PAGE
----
(Date:6/20/2016)... , June 20, 2016 Securus ... justice technology solutions for public safety, investigation, corrections ... the prisons involved, it has secured the final ... (DOC) facilities for Managed Access Systems (MAS) installed. ... additional facilities to be installed by October, 2016. ...
(Date:6/15/2016)... , June 15, 2016 ... report titled "Gesture Recognition Market by Application Market - Global Industry ... - 2024". According to the report, the  global gesture ... in 2015 and is estimated to grow at ... billion by 2024.  Increasing application of ...
(Date:6/9/2016)... -- Paris Police Prefecture ... to ensure the safety of people and operations in several ... tournament Teleste, an international technology group specialised in ... that its video security solution will be utilised by ... safety across the country. The system roll-out is scheduled for ...
Breaking Biology News(10 mins):
(Date:6/27/2016)... , June 27, 2016  Global demand for ... percent through 2020 to $7.2 billion.  This market ... beverages, cleaning products, biofuel production, animal feed, and ... diagnostics, and biocatalysts). Food and beverages will remain ... by increasing consumption of products containing enzymes in ...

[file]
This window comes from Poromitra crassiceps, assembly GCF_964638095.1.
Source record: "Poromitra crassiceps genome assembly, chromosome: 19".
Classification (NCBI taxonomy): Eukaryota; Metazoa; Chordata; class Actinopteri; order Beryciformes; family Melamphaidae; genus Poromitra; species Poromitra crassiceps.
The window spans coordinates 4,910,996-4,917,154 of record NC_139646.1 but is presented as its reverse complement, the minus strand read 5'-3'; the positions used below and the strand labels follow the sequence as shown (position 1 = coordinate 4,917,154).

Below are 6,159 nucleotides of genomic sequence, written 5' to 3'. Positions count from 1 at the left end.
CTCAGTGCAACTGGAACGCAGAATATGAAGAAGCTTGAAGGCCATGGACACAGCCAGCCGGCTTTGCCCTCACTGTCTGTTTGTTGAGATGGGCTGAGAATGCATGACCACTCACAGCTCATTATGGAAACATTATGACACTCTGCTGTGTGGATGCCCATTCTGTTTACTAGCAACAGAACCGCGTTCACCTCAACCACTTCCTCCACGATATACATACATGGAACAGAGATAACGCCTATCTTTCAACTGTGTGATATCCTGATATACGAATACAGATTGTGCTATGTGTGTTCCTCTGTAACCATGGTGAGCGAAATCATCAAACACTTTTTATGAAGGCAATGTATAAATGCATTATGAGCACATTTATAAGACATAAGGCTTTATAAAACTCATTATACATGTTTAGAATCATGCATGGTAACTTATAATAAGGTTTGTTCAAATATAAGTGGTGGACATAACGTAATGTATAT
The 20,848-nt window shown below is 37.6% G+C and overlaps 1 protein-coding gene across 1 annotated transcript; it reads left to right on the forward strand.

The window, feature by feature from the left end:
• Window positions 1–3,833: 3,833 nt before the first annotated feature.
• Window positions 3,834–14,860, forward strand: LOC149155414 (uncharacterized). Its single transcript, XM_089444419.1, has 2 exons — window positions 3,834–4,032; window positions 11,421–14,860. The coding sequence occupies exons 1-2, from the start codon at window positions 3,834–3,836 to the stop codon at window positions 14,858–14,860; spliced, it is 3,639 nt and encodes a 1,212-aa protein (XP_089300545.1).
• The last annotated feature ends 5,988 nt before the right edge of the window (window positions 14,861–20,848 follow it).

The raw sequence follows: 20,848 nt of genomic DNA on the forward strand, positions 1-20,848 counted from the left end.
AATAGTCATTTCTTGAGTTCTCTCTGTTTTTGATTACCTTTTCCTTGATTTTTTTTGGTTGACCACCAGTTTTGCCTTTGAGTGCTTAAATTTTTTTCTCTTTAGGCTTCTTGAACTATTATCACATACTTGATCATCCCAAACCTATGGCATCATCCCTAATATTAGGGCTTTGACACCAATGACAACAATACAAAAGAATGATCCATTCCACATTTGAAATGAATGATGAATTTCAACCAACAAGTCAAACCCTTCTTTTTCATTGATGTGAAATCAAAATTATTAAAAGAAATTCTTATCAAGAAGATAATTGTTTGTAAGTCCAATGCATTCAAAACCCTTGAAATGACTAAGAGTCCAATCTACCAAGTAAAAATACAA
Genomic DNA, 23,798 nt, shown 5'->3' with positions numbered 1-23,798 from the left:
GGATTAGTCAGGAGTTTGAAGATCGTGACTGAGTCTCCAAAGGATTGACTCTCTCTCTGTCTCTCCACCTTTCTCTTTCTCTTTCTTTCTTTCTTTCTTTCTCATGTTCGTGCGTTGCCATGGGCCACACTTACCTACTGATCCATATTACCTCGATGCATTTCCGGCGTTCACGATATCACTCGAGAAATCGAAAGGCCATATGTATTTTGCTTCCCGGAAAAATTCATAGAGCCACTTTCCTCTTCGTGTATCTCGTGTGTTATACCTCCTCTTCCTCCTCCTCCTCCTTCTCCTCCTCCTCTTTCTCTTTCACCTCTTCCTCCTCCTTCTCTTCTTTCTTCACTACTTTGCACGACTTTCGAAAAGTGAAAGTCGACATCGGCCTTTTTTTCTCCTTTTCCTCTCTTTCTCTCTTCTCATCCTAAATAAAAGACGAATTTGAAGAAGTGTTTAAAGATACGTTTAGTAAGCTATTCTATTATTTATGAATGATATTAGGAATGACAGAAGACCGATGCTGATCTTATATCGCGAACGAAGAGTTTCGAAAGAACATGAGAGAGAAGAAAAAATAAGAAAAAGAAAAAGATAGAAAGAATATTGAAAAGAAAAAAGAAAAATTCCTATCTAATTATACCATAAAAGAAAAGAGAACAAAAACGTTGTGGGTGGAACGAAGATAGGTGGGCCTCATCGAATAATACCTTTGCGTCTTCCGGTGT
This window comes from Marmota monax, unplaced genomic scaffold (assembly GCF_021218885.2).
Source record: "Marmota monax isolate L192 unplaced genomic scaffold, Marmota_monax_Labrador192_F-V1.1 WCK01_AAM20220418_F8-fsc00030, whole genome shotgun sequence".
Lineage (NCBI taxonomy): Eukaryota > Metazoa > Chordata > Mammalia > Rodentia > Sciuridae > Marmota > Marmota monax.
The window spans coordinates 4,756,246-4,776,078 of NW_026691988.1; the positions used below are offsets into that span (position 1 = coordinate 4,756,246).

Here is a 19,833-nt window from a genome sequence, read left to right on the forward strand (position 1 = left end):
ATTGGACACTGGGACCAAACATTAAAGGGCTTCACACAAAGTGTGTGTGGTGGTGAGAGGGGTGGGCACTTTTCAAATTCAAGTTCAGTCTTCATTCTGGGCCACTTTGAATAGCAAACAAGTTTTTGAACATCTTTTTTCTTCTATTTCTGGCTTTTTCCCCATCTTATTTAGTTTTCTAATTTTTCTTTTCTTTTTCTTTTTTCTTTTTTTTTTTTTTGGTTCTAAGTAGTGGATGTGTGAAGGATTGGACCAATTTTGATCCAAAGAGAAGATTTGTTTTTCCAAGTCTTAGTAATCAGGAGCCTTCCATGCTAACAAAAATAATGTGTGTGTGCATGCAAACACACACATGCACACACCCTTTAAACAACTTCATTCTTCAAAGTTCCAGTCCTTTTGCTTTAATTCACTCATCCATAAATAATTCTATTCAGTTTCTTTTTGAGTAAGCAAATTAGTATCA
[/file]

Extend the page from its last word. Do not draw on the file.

(Date:6/27/2016)... ... 2016 , ... Newly created 4Sight Medical Solutions ... healthcare market. The company's primary focus is on new product introductions, to include ... are necessary to help companies efficiently bring their products to market. , The ...
(Date:6/24/2016)... 2016 Epic Sciences unveiled a liquid ... to PARP inhibitors by targeting homologous recombination deficiency ... new test has already been incorporated into numerous ... types. Over 230 clinical trials are ... including PARP, ATM, ATR, DNA-PK and WEE-1. Drugs ...
(Date:6/23/2016)... 2016   Boston Biomedical , an industry ... to target cancer stemness pathways, announced that its ... Drug Designation from the U.S. Food and Drug ... including gastroesophageal junction (GEJ) cancer. Napabucasin is an ... cancer stemness pathways by targeting STAT3, and is ...
Breaking Biology Technology: